The Entries we have visited over the past few weeks were once part of the town’s waterfront streets. They ran between warehouses and on down to the quayside, an area that was destroyed by an intense German aerial assault in the Second World War. In 2006 and 2007, along with a number of the other Entries environmental refurbishment was carried out to improve their condition.
Pottinger’s Entry connects Ann Street with High Street in an almost straight line. Today the Entry provides good acoustics for guitar-wielding buskers. The small alleyway is also home to some independent shops but the principal attraction is a refurbished Victorian pub called The Morning Star.
View from Ann Street – I know, you have seen this view before
The arched entrance from Ann Street is Victorian and was retained when the original building was demolished in the 1990s.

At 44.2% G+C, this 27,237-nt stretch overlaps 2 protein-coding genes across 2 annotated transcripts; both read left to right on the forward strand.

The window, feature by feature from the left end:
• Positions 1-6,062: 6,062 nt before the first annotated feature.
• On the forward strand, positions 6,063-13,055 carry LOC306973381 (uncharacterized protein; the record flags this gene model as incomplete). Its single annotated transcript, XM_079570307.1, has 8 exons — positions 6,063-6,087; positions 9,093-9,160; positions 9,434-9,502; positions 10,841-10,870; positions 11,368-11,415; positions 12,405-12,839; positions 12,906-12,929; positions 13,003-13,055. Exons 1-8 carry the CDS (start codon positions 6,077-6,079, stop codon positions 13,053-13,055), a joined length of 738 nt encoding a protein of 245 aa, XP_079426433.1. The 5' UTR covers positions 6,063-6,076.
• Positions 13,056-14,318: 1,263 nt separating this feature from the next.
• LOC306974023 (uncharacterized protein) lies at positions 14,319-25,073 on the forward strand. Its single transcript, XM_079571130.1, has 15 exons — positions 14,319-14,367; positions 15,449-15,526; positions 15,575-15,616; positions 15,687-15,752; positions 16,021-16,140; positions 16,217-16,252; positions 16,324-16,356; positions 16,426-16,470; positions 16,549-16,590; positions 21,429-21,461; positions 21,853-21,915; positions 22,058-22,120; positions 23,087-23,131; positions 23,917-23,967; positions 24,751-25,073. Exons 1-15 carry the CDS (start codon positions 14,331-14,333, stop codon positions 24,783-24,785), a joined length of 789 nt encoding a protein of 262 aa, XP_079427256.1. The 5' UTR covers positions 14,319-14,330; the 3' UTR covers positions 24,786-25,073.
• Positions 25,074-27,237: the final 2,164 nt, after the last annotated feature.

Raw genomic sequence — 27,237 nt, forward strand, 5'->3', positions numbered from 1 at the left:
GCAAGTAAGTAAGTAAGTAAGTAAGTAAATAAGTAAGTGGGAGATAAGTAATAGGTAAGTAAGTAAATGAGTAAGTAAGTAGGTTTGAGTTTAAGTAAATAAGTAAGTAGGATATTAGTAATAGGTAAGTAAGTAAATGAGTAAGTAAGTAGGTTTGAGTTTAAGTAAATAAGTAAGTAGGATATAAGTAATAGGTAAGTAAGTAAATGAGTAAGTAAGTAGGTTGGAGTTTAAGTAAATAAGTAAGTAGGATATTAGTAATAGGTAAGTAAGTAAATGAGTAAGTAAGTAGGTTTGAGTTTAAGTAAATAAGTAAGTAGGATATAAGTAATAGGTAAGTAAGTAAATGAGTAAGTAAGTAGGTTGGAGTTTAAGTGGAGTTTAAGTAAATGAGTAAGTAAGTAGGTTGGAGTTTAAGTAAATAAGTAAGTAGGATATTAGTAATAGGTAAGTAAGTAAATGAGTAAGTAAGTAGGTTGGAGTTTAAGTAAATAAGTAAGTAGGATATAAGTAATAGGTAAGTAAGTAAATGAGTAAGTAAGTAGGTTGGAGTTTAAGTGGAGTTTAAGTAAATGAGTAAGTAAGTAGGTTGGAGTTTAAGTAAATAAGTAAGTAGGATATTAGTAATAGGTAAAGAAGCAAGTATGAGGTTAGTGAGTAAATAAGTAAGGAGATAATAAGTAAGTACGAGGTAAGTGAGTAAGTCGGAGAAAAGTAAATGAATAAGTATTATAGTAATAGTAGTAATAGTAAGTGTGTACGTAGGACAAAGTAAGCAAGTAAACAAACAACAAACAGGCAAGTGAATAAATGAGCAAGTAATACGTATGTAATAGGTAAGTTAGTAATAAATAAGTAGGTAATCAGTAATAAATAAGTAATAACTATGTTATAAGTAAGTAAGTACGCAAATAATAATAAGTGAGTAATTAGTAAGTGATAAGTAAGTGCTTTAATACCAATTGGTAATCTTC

View from High Street
The Pottinger Entry is named after the first governor of Belfast. He had five sons. When the family were hit by financial difficulties, the five brothers were sent out to the East to seek their fortune.
One of the sons, Sir Henry Pottinger joined the British East India Company in 1806. He was just a lad, and in 1809 fought in the Mahratta war, as a lieutenant. He later explored much of the land between India and Persia and became Resident Administrator of Sind in 1820; later he held the same post in Hyderabad.
Created a baronet in 1841, he negotiated the Treaty of Nanjing in 1842 successfully negotiating a treaty to end the Anglo-Chinese Opium War. He went beyond Whitehall’s instructions to claim Hong Kong as a crown colony, but was rewarded for his initiative by being named as its first governor. The governorship of Madras followed in 1847, and in 1851 he was promoted to the rank of lieutenant-general.
He died in retirement on the island of Malta, in 1856.